I dropped my youngest off at school late last week and it was such a lovely early autumn day that I decided to go for a walk down through the suburban outskirts of the town to the Beck and then up over the fields to have a drink at The Pink Pig.
It was wonderful to be in the moment of just walking, taking in the world through my senses and having time at a walking pace to do that. But the thing that struck me most was how clearly my brain was working. It seemed as if everything I saw sparked off a whole collection of associated thoughts, ideas, memories, quotes, images. It sounds very busy, but it was wonderful and when I got to the cafe and was settled with my pot of tea I tried to record it.
I walk. I look. There is so much of interest. In gardens, in houses, on houses, on the pavement, in the road… I truly am here, in the moment and the neurons are firing as if each sight tumbles a book from the shelves of the library of my mind, falling open to reveal a snippet of connected knowledge to delight in. I relish the way my brain shares them so easily and willingly.
I stand on the bridge over the beck, loving its clarity; the sway of the water weed. Jenny Greenteeth comes to mind immediately. “River-woman’s daughter” follows it. Pale-bellied beech leaves emerge and then are hidden in the long swirling strands of weed, like scallops in seaweed. A tiny submerged beach of sand opens up a new book full of A-level geography on rivers and their load. I realise I’m smiling with pure joy.
I’ll make elderberry jelly. With? Port? Don’t have any and not buying some especially.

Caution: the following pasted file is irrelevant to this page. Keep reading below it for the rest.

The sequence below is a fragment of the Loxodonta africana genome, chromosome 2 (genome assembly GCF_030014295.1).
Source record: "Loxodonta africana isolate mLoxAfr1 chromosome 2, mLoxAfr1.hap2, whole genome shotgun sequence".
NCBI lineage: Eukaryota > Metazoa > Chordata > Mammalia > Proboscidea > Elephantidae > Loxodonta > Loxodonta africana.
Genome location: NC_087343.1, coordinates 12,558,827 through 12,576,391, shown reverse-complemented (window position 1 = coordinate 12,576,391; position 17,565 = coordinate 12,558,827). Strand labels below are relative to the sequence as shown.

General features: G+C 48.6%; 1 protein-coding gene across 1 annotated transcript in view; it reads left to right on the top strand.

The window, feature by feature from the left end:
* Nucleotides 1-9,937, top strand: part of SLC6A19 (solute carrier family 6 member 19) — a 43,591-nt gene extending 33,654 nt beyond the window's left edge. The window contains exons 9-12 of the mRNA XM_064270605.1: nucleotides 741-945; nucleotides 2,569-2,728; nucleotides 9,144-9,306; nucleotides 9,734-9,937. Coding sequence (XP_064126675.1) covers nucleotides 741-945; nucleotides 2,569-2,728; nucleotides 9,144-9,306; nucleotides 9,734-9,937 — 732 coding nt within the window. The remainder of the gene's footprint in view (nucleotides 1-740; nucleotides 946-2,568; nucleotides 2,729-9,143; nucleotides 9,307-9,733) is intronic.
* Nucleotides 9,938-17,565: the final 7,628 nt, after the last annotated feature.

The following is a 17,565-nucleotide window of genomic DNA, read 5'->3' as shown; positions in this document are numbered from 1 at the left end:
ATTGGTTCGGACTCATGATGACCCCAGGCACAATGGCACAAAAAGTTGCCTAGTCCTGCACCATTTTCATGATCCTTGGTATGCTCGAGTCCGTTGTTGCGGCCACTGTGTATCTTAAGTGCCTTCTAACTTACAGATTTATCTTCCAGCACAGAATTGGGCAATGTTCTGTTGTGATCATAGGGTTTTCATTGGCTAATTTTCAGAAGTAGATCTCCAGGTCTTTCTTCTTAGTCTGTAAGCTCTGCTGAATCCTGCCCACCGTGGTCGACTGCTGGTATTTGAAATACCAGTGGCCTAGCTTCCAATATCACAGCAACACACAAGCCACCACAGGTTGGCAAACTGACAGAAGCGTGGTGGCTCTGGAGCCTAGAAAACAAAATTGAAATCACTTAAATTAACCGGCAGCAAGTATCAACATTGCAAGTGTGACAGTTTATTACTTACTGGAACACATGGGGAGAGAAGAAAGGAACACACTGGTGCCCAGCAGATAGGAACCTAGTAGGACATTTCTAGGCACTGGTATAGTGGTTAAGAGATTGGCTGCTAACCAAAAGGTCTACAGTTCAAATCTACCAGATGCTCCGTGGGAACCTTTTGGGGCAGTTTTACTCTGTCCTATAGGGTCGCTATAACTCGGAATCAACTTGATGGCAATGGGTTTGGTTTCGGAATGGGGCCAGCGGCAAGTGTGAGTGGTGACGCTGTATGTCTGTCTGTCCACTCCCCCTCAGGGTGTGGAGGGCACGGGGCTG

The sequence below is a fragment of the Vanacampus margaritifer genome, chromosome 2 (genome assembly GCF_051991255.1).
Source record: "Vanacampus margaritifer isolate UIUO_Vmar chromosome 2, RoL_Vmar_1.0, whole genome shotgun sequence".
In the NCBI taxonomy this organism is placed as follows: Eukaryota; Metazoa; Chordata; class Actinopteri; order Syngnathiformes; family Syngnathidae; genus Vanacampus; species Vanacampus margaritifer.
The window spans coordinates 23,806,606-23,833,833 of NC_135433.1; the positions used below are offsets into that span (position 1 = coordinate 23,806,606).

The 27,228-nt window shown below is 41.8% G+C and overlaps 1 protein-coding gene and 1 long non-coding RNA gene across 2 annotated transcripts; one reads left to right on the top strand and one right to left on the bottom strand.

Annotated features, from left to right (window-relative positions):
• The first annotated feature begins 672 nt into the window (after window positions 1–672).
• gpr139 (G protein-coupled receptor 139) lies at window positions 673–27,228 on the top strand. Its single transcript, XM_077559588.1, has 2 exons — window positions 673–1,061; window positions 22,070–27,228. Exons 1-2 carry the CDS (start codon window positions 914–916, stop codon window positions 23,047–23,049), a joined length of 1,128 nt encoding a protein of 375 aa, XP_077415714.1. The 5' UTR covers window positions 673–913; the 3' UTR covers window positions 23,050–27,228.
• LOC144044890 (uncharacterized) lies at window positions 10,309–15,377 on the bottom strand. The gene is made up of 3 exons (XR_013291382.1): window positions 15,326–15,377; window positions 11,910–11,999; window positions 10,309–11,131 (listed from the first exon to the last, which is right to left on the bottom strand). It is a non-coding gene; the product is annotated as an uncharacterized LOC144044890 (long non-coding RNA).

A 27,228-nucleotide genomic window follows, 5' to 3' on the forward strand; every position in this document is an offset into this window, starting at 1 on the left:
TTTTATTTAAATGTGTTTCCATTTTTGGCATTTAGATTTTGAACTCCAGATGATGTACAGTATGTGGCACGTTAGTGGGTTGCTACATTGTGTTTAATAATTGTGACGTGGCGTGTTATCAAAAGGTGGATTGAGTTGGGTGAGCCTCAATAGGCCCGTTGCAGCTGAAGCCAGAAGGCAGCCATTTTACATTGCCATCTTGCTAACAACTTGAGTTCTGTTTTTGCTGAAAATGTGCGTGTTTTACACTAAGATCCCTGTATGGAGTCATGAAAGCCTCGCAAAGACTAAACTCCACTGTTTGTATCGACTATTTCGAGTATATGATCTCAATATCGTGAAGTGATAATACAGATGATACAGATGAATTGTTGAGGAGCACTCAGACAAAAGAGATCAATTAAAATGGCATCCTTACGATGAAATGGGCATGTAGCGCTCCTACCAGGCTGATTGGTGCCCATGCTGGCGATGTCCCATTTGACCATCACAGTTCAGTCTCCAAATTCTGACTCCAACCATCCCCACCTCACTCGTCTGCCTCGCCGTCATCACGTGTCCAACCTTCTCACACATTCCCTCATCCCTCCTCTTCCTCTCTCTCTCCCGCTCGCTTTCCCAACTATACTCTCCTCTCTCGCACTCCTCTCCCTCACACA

Apples? Ditto. Aren’t there a few tayberries in the freezer? I think so… Sorted. I’ll gather them on the way home.
Yellow flowers. Vetch? Like miniature gorse. “Nut-smell of gorse and honey smell of ling…” Betjeman of course.
Brilliant blue: borage-colour blue. As I get close, it is borage – a healthy little clump. Borage cures melancholy? Borage ice cubes. Borage and cucumber? Recipes from a Sainsbury’s cookbook I used to own that has long since been given away, well, in physical form at least. The bits I need are obviously still safely stored.
I look behind. The Long Trail. The Old Straight Track, my brain tells me.
More books fall. Alfred Watkins, Merrily Watkins, Phil Rickman… World War 1, Howard Goodall? Anuna, that new Fish album I discovered a fortnight ago on YouTube… each reference sparks off another. All that information in there, cross-referenced in my own idiosyncratic way. I am so grateful for that. Not only do I have a rich, strange Ashmolean of a brain but it still works so well and gives me so much pleasure as it does so.
I made the elderberry and tayberry jelly.
It’s softly set, the purple of midnight’s cloak and tastes gorgeous.